Autonomous vehicles. These come up often in fleet and the topic alone might stress you out just thinking about how to integrate these vehicles into your operation.
But how much time should you really spend planning for AVs right now?
RTA CEO Josh Turley, fleet Hall of Famer Steve Saltzgiver, and former trucking executive Jeff Jenkins discussed the progress of AVs and how they could impact the fleet industry in a recent episode of the podcast, “The Fleet Success Show.”
5 Levels of Autonomy
There are five levels of autonomous vehicles. According to the NHTSA, these are:
Level 0: A driver does all the driving.
Level 1: An advanced driver assistance system (ADAS) can help the human driver with steering, braking/accelerating, but not at the same time.
Level 2: An ADAS can control both steering and braking/accelerating at the same time, but the human driver must monitor the movements and do the rest of the driving tasks.
Level 3: An automated driving system (ADS) can perform all aspects of the driving tasks under some circumstances. However, a human driver must be able to take back control at any time. The human must perform the rest of the driving responsibilities.
Level 4: An ADS can perform all driving tasks and monitor the driving environment in certain circumstances. When this happens, the human driver does not need to pay attention.
Level 5: An ADS can do all the driving, under all circumstances.
Right now, we are at Level 3. The vehicles can perform some driving tasks without driver involvement, but the human driver is still very much needed. That also means we’re not yet at a Level 4 or 5, where vehicles can be entirely self-driven.
How Will This Impact Fleets?
The question is, when will Level 4 and Level 5 AVs be available, and what does it mean for fleets?
For Steve, his biggest concern is over infrastructure.
“I think ultimately infrastructure is going to be the key to all of this,” Steve said.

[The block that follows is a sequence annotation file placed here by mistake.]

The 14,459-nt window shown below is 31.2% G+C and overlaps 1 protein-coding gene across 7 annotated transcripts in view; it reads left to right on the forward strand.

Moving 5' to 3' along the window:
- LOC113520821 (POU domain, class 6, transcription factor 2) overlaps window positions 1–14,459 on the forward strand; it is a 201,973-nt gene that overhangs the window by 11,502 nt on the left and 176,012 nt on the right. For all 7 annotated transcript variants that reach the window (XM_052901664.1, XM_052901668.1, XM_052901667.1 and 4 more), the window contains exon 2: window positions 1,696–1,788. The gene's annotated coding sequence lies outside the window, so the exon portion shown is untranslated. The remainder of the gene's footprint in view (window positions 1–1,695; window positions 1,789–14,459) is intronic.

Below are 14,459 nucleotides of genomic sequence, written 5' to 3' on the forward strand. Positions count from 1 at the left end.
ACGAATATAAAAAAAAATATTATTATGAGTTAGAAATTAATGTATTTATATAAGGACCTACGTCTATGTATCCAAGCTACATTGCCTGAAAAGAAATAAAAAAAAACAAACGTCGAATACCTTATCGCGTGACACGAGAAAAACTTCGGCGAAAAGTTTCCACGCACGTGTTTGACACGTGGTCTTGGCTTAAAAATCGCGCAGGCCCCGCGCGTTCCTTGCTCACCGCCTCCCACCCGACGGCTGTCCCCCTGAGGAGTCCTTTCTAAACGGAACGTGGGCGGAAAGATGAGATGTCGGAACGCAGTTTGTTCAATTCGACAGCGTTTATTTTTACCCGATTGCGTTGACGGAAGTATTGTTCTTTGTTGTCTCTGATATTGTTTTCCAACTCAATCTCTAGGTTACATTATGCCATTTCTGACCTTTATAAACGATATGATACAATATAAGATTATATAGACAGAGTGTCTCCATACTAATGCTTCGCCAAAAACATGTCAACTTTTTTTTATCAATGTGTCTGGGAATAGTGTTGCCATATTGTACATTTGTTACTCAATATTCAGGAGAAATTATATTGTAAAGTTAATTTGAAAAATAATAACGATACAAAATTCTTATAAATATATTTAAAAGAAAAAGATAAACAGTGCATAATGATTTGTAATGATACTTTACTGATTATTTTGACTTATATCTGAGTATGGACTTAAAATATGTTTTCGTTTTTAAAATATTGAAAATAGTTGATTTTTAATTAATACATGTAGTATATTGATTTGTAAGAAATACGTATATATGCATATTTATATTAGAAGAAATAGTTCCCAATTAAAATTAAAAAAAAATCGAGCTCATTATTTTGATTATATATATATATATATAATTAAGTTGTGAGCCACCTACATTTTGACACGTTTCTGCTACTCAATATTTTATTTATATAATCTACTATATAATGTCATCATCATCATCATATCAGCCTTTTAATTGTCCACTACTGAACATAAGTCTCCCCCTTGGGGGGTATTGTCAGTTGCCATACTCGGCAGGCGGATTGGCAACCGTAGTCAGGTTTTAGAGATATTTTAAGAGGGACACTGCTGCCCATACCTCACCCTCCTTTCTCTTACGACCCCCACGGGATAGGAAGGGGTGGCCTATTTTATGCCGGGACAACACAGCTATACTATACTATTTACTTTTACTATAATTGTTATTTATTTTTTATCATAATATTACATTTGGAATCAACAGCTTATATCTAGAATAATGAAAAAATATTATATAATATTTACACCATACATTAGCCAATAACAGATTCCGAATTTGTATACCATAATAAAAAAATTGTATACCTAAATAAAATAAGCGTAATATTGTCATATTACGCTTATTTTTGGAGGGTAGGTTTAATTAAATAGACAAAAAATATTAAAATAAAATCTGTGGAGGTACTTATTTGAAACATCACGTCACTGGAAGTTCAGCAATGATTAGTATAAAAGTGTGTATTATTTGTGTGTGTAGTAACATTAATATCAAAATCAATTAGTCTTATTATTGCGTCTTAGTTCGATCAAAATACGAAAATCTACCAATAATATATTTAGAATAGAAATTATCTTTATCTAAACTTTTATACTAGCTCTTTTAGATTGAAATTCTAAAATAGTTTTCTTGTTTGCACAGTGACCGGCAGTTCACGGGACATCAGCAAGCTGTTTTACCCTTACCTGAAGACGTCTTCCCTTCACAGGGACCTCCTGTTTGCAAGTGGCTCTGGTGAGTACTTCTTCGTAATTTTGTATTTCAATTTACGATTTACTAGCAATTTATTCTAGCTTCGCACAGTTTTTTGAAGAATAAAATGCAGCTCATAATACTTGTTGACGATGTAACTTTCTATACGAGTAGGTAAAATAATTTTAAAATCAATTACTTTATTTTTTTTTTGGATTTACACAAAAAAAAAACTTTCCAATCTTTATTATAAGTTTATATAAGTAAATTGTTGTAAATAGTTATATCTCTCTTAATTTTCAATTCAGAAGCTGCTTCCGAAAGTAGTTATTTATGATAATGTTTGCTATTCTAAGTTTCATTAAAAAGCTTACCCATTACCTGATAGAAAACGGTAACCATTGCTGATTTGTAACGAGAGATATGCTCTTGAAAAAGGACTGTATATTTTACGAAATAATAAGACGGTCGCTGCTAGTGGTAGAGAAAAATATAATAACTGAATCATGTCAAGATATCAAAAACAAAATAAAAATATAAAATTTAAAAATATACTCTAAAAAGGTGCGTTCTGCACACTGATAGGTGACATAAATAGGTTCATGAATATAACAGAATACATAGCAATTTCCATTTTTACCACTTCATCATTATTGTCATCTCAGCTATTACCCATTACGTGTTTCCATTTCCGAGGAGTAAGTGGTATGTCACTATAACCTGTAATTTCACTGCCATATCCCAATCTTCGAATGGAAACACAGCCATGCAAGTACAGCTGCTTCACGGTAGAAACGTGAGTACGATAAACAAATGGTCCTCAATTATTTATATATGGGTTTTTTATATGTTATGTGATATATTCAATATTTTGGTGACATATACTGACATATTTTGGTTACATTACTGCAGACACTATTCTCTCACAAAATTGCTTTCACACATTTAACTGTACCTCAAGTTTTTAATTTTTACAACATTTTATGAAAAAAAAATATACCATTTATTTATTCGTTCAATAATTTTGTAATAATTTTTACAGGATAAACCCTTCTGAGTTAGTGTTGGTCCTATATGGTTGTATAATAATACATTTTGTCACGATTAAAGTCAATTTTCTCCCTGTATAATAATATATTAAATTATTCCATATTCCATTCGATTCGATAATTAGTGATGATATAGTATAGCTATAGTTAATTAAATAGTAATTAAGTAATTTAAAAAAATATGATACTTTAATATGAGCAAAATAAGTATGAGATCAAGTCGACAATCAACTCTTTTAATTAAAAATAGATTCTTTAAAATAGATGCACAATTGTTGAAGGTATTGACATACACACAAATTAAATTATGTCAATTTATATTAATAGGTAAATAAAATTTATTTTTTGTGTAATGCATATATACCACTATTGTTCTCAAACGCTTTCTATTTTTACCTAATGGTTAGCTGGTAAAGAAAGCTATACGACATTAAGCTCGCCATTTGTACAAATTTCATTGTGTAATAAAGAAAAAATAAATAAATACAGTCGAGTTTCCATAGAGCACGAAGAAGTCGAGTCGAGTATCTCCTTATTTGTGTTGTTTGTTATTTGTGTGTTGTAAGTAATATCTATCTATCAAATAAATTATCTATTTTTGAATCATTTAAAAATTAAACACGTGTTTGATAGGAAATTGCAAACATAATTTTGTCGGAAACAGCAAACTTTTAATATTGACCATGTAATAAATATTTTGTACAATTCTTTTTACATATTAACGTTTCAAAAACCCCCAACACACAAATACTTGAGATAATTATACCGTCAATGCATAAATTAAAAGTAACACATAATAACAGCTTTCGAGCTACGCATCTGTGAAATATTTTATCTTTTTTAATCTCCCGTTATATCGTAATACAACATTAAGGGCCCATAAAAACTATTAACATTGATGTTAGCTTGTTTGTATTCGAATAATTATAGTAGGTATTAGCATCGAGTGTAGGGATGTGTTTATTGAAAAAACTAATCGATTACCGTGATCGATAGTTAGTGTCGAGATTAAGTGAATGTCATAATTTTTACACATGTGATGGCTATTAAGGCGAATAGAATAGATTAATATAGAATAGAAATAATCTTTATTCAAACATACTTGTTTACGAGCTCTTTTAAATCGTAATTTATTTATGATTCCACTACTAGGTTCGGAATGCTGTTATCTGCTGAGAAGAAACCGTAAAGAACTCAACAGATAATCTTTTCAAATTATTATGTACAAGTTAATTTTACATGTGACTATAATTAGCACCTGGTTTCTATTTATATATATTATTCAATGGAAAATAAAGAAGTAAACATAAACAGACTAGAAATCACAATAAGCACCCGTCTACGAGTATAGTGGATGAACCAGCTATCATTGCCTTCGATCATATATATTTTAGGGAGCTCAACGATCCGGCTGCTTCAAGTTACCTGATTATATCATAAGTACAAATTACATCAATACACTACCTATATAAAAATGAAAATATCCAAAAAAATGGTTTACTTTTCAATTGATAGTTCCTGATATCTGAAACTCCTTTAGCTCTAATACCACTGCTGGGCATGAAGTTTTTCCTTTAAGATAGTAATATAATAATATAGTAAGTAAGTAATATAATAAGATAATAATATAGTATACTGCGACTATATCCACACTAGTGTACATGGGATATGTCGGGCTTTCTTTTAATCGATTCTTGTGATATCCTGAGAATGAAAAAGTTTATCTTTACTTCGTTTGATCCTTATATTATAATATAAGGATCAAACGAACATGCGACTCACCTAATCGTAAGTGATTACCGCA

He wonders how AVs will operate in rural areas where there are still dirt roads. What happens if there are older cars on the roadways with AVs? Will AVs need their own lanes to travel in?
Josh worries about the varying circumstances that vehicles can encounter each day. For example, what happens if a traffic light is out, and a police officer is directing traffic. Will the AV be able to detect the officer’s hand signals to know when it can go?
Jeff has concerns over the costs and logistics.
On the podcast, Jeff made a comparison between airplanes using the autopilot function and AVs. He said autopilot has been around for more than 100 years, yet we still need pilots to operate planes to perform certain maneuvers and to be available in case something happens.
CDL drivers could be needed in AVs the same way pilots are in planes – at least for heavy-duty fleets. Drivers may need to be in the cab in case a situation occurs that requires a human driver. This means that fleets could need to spend money on the AVs, and also pay a driver. That might not be possible for all operations.
But Jeff thinks you might not need to worry about these scenarios quite yet.
“When it comes to autonomous vehicles, especially in the heavy-duty industry, we’re just so far out,” Jeff said.
Until we get closer to Level 4 and Level 5 AVs, it could be a waiting game for fleets and planning for a lot of “what-if” scenarios.
To hear more predictions about when AVs might be available for fleets and the impact they could have on the industry, listen to the full episode of “The Fleet Success Show.”